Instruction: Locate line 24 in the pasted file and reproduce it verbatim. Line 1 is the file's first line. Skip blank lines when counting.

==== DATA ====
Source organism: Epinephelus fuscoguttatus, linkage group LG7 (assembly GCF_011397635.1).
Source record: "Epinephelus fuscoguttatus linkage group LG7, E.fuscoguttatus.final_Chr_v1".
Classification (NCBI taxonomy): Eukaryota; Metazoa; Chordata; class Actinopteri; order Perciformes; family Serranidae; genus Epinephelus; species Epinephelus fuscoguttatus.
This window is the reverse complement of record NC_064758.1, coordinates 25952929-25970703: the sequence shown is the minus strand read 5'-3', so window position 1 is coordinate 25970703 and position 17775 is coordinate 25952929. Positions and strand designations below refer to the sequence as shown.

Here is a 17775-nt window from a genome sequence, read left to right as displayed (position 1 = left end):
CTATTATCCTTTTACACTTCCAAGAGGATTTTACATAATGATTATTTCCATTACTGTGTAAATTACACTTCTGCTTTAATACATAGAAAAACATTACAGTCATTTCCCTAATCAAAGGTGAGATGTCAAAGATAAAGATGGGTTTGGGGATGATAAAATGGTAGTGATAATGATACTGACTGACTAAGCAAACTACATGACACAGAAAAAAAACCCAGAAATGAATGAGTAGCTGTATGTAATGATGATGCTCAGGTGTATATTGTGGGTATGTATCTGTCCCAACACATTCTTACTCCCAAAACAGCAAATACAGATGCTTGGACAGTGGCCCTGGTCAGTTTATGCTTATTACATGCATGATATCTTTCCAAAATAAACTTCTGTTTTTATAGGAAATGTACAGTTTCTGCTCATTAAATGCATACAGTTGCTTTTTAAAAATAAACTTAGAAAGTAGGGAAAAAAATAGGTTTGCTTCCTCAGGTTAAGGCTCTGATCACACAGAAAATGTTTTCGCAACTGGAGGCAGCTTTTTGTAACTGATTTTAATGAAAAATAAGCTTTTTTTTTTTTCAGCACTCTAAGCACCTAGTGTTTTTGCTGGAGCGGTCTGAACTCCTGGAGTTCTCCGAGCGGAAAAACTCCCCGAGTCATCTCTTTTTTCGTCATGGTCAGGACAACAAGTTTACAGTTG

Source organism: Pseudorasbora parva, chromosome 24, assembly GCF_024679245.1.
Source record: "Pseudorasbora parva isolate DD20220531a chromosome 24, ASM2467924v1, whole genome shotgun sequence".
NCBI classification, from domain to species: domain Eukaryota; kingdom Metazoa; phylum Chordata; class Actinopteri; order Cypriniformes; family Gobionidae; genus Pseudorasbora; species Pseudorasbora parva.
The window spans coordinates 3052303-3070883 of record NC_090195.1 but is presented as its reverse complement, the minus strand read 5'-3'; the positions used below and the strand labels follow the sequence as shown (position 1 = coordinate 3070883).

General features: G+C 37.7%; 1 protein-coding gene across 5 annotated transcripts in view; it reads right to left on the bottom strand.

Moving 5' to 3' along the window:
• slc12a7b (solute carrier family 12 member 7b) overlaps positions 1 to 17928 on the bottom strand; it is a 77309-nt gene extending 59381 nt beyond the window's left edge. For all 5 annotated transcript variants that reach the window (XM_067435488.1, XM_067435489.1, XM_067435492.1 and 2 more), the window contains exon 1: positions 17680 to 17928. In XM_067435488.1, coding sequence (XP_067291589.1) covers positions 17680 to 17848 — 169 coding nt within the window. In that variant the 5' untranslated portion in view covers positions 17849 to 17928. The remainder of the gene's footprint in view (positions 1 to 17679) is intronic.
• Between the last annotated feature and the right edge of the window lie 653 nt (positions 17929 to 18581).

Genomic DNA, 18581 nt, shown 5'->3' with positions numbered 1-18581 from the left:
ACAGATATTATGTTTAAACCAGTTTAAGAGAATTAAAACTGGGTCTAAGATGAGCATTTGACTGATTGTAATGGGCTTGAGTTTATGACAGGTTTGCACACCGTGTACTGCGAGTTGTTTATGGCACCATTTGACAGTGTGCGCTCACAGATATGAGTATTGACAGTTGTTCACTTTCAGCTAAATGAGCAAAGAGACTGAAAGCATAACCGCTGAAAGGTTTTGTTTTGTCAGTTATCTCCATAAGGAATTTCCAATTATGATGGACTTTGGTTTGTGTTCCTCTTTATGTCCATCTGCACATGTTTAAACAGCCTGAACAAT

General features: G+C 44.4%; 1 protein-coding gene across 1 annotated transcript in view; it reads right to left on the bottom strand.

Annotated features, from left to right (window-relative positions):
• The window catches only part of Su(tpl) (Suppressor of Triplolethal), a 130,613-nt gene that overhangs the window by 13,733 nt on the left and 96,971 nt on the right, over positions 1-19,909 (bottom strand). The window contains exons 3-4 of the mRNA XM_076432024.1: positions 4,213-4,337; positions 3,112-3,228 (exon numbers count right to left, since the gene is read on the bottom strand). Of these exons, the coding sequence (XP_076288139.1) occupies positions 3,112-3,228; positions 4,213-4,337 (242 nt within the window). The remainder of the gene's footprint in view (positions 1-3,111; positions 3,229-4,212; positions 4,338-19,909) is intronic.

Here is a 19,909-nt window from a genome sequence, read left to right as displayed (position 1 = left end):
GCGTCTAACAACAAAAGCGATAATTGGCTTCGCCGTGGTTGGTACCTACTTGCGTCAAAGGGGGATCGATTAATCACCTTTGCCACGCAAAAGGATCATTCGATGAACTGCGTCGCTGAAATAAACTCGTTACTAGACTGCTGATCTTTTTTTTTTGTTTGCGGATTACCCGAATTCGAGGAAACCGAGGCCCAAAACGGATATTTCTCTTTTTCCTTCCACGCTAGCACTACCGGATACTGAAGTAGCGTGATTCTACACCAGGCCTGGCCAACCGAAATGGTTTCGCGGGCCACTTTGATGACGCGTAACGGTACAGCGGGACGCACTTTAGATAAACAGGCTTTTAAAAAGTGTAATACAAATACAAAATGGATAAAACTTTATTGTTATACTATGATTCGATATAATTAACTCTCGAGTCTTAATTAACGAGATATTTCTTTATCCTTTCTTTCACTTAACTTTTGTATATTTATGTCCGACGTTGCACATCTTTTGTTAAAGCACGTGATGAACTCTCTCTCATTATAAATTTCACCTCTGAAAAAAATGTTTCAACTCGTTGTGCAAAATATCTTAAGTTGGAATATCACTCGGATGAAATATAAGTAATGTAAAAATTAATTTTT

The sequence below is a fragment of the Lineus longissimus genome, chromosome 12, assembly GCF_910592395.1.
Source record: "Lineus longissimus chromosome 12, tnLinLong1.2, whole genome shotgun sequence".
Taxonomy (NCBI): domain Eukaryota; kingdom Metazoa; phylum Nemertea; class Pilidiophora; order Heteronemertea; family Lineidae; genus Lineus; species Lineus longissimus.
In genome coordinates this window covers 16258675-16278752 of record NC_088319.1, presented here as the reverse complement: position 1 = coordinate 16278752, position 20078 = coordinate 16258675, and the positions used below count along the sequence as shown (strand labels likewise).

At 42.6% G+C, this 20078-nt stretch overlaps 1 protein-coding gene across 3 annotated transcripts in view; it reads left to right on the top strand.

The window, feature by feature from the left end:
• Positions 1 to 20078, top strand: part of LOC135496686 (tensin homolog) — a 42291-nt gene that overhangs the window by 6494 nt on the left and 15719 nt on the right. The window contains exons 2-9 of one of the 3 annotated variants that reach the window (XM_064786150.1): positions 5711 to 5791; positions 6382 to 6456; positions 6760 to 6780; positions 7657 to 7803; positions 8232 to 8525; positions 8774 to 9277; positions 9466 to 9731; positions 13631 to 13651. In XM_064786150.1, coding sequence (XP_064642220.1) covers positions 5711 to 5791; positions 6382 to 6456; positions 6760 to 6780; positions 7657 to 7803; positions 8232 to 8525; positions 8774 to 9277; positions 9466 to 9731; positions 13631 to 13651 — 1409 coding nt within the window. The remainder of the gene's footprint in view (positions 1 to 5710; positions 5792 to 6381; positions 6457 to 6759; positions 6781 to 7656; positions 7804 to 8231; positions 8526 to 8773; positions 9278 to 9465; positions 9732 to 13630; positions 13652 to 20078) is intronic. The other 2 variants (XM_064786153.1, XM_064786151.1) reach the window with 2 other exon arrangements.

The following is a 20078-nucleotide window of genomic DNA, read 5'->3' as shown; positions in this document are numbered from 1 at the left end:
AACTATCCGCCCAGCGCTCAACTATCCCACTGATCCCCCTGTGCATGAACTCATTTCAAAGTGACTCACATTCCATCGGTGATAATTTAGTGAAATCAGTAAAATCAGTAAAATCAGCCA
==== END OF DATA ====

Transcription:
Taxonomy (NCBI): domain Eukaryota; kingdom Metazoa; phylum Nemertea; class Pilidiophora; order Heteronemertea; family Lineidae; genus Lineus; species Lineus longissimus.